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Care for female jihadists: the French specificity

A comparative study carried out in four European countries shows that France, which had the largest number of female nationals who left for the Syrian-Iraqi zone, is also the strictest in its judicial and prison treatment. Specialists, including the author of the study, analyse this particular case.
Visuel avec titre "Prise en charge des femmes djihadistes : la spécificité française"

Terrorism is an important phenomenon among those the four circles of the national defence perimeter seek to counter. When it comes to jihadist terrorism, those involved are generally analysed from either a global or an individual perspective. This is what makes the study unveiled at the end of January by the International Centre for Counter-Terrorism (ICCT), an independent think-tank based in The Hague (Netherlands). Carried out by an international panel of researchers, it compares the judicial response to female jihadism in four countries: Belgium, France, Germany and the Netherlands.

Of the 5,000 to 6,000 Europeans who arrived in the Syrian-Iraqi zone at the height of Daech (second third of the 2010s), around 1,500 were French. Of these, 500 were women. Overall, and in terms of women alone, these were the largest contingents in Europe.

How can this high proportion of women be explained? "It's a huge question, and the answer is not simple", warns Marc Hecker, the author of the French part of the study. The political scientist, deputy director of the French Institute of International Relations (IFRI), can provide "a few elements": firstly, "in Daech's propaganda, France is particularly targeted, designated as a country at war against Islam both outside its borders" and internally, with secularism presented "as institutionalised Islamophobia".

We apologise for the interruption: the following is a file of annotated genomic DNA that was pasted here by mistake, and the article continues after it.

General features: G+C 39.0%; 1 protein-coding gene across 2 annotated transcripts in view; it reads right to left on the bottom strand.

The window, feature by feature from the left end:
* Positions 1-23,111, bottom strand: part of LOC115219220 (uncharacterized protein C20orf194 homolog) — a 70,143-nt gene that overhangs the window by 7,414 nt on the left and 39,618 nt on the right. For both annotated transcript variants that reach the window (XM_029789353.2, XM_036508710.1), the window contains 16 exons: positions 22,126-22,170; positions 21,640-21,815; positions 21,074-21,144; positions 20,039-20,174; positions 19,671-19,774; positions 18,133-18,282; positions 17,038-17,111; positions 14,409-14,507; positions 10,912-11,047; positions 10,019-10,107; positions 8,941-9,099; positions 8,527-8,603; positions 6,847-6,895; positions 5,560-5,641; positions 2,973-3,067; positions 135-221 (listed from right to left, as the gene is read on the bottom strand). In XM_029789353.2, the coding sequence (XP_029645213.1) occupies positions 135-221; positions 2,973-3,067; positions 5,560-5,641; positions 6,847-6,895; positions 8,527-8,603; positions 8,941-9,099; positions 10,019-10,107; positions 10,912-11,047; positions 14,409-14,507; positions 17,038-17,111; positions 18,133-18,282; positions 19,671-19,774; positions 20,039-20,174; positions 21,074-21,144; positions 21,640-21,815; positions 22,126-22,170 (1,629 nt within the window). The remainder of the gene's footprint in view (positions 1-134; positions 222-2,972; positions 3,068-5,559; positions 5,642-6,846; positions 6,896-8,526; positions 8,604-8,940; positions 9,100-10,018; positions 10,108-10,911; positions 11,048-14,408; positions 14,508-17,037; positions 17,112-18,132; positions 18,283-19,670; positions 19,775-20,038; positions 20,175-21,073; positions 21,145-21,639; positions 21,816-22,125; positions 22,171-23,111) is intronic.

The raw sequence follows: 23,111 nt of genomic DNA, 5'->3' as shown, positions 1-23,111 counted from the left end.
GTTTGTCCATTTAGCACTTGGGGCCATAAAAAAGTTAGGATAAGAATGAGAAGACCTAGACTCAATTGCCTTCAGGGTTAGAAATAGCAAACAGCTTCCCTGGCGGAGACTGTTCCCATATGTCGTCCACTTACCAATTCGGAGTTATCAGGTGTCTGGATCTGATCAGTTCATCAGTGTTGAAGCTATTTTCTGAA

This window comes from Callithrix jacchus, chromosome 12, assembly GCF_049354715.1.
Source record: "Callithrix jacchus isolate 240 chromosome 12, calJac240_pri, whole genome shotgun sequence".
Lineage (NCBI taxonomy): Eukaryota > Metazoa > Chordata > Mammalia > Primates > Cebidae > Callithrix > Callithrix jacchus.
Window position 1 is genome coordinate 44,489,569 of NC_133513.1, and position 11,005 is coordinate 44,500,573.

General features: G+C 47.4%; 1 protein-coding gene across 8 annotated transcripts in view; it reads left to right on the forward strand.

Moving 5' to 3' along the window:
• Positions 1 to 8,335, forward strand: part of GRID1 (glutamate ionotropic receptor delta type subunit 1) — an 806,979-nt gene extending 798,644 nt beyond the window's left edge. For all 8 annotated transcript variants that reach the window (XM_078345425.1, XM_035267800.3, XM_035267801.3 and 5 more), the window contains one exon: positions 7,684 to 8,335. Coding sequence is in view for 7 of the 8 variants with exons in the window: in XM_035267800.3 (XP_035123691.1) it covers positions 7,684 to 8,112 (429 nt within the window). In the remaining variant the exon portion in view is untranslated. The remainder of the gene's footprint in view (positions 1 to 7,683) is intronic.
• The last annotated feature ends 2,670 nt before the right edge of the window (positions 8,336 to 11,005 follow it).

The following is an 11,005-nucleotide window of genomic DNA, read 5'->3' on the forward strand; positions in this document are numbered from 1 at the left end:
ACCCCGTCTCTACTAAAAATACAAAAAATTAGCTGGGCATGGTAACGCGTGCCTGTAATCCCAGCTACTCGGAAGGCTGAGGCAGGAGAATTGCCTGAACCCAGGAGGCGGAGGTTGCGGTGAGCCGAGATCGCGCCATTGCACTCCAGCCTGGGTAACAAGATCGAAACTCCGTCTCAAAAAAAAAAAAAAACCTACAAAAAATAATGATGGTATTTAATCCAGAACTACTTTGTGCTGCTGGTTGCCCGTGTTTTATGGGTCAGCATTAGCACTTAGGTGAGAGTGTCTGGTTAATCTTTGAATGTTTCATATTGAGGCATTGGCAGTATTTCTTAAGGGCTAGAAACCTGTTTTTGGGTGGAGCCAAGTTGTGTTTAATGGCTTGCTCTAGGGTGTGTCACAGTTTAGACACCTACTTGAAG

Secondly, long-established networks in different areas (Toulouse, Paris and Lyon regions, the North, Alsace, etc.) "have concentrated major jihadist networks": "When a few people in a given area start to leave for the Syrian-Iraqi zone, they bring along other people they know".

Matthieu Suc, a journalist at Mediapart and author of numerous books on jihadism (including "Femmes de djihadistes", Fayard, 2016), adds another possible motivation for women: "According to the Islamists, the status of 'shahid' [martyr in Islam] offers 72 virgins, as well as the possibility of interceding for 72 people close to them, and getting them into paradise". He also points out that women involved in Islamist terrorism are generally "more studious than men" and "have a better knowledge of the Koran".

Another difference: according to the ICCT study, 80% of women do not have a criminal record, a trend that is the opposite of that for men: "This is one of the most notable differences" between the two genders, notes Marc Hecker, adding that "the crime-terror nexus "The link between crime and terrorism is "a notion that is very present in studies of jihadism".

In his view, the first explanation lies in the difference between men and women in the general prison population. "There are far fewer women in French prisons", observes the researcher, referring to an order of magnitude of 2,500 women out of around 75,000 inmates.